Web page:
Open houses are places of hopes, dreams and cheeky sneak-peeks inside other people’s lives. But for vendors who don’t bother cleaning up, they can also be a missed opportunity.
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The single best thing homeowners can do when trying to sell a house is a simple clean and declutter, creative director of MBM Styling Co. Melita Bruvelis told Yahoo Finance.
“Seeing everyone’s stuff everywhere is never a good thing,” she said. “People want to be able to understand the property and the space there is.”
The next step to improving an open house on a budget is to just open the house up: light rooms always feel bigger and more comfortable.
“Lots of natural light [is great]. Let as much natural light in as possible,” she said.
“If you have dark spaces, use lots of lamp light and make sure that you’re using warm light globes over cool.”
The same goes for dark furniture: if you have a dark or bold-coloured lounge, throw some lighter cushions on it to brighten the space. And, if you can, add in small pops of colour.
“Little pops of colour are always good, but not too much colour saturation.”
And if you’re on a really limited budget, one of the best things to do is to focus on the areas that are going to be photographed.
That generally includes the master bedroom, the living room and the external parts of your house.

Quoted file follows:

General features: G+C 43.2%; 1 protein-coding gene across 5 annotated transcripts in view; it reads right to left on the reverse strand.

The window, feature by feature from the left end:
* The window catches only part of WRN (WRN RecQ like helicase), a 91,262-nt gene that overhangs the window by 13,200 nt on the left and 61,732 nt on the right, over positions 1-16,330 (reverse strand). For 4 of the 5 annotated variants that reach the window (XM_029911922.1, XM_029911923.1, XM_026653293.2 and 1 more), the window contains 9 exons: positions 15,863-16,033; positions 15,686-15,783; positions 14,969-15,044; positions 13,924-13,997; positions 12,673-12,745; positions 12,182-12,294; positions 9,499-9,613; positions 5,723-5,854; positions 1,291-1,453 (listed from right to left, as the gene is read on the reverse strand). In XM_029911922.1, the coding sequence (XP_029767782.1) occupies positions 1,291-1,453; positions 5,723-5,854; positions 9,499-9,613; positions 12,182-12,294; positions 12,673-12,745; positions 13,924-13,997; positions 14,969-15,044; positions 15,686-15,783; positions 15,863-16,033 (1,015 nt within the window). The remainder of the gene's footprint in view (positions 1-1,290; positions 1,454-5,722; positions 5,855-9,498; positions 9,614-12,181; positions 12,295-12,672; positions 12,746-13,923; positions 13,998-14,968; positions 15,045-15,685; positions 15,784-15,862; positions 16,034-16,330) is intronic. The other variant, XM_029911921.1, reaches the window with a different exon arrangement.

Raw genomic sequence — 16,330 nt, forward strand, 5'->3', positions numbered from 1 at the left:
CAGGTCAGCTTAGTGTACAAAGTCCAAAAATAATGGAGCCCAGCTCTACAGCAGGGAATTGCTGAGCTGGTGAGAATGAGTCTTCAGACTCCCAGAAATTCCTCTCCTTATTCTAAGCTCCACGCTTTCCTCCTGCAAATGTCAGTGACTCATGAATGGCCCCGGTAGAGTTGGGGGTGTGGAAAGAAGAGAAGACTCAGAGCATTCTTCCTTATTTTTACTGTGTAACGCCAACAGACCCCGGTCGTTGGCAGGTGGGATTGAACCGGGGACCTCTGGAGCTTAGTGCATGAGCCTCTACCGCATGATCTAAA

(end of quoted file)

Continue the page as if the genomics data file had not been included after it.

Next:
“People are going to see that online, and that’s what people are going to be attracted to to come and look at the property… so put your budget there.”
What to ditch
On top of the clutter, Bruvelis says there are two things vendors should be wary of when trying to sell their home: personal photos and art.
“Anything that is stark or shocking, I would take away,” she said.
“Lots of personal photos are a big no-no for having your home opened because people just get interested in looking at who lives in the house, rather than imagining themselves living there.”
Artwork can also be jarring, so it’s a good idea to keep any artwork as neutral as possible.
“Basically, you’re just trying to make it appeal to as wide a market as possible, so think neutral, simple. Don’t overcook it.”
What difference can it make?
While steps like adding throw cushions and lamps can be done on a small budget, those who have a bit more cash to splash could consider hiring a professional stylist.
At Bruvelis’ company, one bedroom styling packages cost around $3,300, which includes furniture hire, delivery and collection fees, insurance and styling.
Bruvelis recently worked on an old two bedroom property in Gladesville. After a fresh coat of paint and carpet, both in light colours, a professional stylist and good agent, the sellers were already receiving offers of more than $100,000 over ask.
And this is standard: anything from $50,000 to $150,000 over ask is normal after using a stylist, Bruvelis said.
The trick is that stylists know how to help buyers understand the functionality of the space: what things fit, how places work and what it could be like to live in that house.
“If you’re putting only $10,000 investment into updating the place to sell and you can potentially get $50,000 to $150,000 out of it, it’s definitely money worth spent,” she said.
“Even just styling - good styling will detract from daggy paint colours and carpet, so it’s definitely worth investing.”